Better Reporting of Clinical Trial Results
One centralized source of access
“Universal prospective registration of trials in a publicly accessible repository is a crucial mechanism for ensuring that trials are known about at the start, to uniquely identify them and to reveal the existence of unpublished trials.” There is growing support in the scientific and advocacy communities to require research sponsors to publicly list all clinical trials — not just treatment trials for serious and life-threatening conditions — including the outcomes, in a centralized, standardized database. This would provide information to more patients and give physicians access to the most complete information they need to practice evidence-based medicine. It would also inform and speed the development of new trials and enhance the safety of research participants.
“We really need something that everyone participates in, where we have a register in a single place and you don't need to go multiple places to try find the information that you need,” said Dickersin PhD, the director-designate of the Johns Hopkins Department of Epidemiology’s Center for Clinical Trials.(1)
"We are told that the information is accessible to us and it is in peer-reviewed journals which are good vehicles or media for this information. But what we find is that information is very difficult for us to access, and in some cases impossible,” said Sharon Terry, President and CEO of the Genetic Alliance, a patient advocacy organization comprised of 600 nonprofit groups.
"We are told that we could go to medical libraries. Those are not always easy to get to or accessible from Middletown, Ohio, or [wherever patients] live,” she said. “We are told we can get these articles by the article from the publisher. Often the price on those articles is $35, $25, onerous when you are looking at the number of articles that we need. The ivory tower mentality of putting the fences around the information is something that we look forward to being dispersed soon.”(9)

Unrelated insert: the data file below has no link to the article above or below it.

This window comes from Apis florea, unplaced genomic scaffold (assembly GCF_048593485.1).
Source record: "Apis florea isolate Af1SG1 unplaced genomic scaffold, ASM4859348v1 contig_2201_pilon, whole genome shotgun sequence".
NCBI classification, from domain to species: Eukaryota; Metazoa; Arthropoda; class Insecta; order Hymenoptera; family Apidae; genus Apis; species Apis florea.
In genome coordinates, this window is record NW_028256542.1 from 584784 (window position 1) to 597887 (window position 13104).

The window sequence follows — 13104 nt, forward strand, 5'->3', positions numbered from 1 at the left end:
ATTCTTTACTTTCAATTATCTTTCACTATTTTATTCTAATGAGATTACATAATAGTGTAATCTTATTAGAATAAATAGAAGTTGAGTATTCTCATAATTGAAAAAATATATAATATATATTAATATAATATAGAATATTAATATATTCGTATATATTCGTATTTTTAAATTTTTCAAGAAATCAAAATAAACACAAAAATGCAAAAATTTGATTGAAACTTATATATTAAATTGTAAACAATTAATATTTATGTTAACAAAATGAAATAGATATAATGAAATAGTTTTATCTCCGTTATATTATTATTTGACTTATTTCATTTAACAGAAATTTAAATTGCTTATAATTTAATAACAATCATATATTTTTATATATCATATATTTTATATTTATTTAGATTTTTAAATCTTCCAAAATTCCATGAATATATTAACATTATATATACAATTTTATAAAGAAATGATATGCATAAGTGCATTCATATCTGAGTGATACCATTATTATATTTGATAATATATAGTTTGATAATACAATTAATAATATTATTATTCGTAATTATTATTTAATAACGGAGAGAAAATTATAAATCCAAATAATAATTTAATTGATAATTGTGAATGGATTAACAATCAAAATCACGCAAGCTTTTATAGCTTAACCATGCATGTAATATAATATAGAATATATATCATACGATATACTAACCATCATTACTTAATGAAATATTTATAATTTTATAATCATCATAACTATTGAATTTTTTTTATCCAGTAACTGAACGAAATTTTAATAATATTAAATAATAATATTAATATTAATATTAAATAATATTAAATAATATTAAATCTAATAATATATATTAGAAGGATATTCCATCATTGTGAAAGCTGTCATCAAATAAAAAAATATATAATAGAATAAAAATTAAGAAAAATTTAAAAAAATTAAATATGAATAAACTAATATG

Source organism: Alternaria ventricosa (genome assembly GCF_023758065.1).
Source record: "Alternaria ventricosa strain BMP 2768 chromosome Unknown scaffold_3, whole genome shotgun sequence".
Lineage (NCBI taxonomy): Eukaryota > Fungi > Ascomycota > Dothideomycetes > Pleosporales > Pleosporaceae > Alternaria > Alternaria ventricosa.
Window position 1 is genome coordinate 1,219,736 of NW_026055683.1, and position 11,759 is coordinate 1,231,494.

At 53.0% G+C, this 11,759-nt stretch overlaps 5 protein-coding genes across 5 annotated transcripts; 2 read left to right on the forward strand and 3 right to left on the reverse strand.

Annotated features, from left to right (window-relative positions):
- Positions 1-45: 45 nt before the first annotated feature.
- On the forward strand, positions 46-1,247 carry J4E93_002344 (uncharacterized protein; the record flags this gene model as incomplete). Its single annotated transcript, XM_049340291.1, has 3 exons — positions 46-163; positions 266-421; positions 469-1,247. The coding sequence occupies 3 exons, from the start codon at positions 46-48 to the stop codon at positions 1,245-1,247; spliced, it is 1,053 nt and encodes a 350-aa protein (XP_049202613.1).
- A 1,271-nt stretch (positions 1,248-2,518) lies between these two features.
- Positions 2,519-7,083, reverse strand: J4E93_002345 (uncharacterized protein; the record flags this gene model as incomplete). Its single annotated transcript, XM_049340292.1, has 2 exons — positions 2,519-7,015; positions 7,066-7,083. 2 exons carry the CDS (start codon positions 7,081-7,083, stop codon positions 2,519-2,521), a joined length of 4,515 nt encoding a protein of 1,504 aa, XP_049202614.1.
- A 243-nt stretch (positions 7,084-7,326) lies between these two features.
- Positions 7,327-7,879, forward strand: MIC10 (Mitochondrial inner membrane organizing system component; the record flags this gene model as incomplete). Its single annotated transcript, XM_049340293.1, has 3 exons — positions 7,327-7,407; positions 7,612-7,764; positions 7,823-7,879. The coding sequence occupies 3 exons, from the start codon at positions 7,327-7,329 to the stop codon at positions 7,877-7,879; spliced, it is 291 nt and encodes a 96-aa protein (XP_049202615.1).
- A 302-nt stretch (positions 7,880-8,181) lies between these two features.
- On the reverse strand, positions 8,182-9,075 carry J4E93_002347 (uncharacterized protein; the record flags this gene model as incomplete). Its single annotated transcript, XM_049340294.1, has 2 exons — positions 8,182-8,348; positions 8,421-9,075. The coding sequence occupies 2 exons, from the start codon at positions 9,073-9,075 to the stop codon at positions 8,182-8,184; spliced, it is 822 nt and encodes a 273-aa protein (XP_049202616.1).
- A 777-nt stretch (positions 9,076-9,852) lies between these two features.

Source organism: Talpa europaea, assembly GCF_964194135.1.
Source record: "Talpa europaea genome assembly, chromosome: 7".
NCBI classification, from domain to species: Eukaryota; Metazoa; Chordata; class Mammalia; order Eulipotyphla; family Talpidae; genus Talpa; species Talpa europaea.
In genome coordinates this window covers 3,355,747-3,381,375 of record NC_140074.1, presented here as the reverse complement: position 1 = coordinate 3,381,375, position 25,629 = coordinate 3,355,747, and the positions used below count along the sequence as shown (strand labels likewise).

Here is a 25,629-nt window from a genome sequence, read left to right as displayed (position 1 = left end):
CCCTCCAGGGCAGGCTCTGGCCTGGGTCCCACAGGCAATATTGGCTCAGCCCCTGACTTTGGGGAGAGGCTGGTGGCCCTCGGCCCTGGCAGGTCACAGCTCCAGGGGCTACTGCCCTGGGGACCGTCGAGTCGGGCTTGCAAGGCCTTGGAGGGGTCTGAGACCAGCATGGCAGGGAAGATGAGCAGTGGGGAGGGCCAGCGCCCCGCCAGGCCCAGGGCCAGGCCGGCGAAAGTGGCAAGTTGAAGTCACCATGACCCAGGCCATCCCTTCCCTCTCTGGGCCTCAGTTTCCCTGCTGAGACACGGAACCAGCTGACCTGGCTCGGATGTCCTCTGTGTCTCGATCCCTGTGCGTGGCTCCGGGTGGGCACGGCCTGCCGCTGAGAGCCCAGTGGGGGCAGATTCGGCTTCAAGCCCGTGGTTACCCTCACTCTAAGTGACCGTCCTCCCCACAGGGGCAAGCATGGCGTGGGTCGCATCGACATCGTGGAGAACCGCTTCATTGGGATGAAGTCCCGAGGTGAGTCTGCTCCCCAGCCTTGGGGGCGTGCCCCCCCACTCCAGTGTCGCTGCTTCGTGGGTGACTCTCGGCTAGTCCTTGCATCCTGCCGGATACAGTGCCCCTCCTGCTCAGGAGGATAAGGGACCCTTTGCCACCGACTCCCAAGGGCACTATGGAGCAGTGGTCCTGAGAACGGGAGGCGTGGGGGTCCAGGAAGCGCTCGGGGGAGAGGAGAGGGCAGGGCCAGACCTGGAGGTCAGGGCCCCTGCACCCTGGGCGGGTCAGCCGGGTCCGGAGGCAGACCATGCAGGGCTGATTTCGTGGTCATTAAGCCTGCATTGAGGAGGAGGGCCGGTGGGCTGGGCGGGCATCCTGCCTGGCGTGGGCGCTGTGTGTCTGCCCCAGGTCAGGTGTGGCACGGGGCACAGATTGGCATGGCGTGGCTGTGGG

Fair Access to Clinical Trials (FACT) Act of 2005
The Fair Access to Clinical Trials (FACT) Act of 2005 (S. 470, H.R. 196) has been languishing in Congressional committees since February 2005. The legislation would require expansion of the ClinicalTrials.gov database to create “a publicly accessible national data bank of information comprised of a clinical trial registry and clinical trials results database. The database would include a clinical trials registry accessible to patients and health care practitioners seeking information related to ongoing clinical trials for serious or life-threatening diseases and conditions.”(12) The FDA would also be required to develop a second database — accessible to the scientific community, health care practitioners, and members of the public — highlighting all publicly and privately funded clinical trial results, regardless of outcome. Additionally, the FDA would have to make internal drug approval and safety reviews publicly available. In order to obtain approval from a U.S. Institutional Review Board, all clinical trials for drugs, biologics, and medical devices would have to be registered in the database before they begin enrollment.(4) Harsh penalties could be imposed for noncompliance.